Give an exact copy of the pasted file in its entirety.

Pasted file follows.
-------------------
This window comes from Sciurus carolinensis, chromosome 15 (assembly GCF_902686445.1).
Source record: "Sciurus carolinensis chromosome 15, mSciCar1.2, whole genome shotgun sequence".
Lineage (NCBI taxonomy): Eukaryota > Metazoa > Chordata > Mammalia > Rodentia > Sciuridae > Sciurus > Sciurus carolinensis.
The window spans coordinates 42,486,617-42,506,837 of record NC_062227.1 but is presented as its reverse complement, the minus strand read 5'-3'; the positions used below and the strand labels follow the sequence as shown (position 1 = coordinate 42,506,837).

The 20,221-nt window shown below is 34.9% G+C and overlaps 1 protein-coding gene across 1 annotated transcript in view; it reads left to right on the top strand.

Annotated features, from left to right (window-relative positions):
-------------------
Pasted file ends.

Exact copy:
This window comes from Sciurus carolinensis, chromosome 15 (assembly GCF_902686445.1).
Source record: "Sciurus carolinensis chromosome 15, mSciCar1.2, whole genome shotgun sequence".
Lineage (NCBI taxonomy): Eukaryota > Metazoa > Chordata > Mammalia > Rodentia > Sciuridae > Sciurus > Sciurus carolinensis.
The window spans coordinates 42,486,617-42,506,837 of record NC_062227.1 but is presented as its reverse complement, the minus strand read 5'-3'; the positions used below and the strand labels follow the sequence as shown (position 1 = coordinate 42,506,837).

The 20,221-nt window shown below is 34.9% G+C and overlaps 1 protein-coding gene across 1 annotated transcript in view; it reads left to right on the top strand.

Annotated features, from left to right (window-relative positions):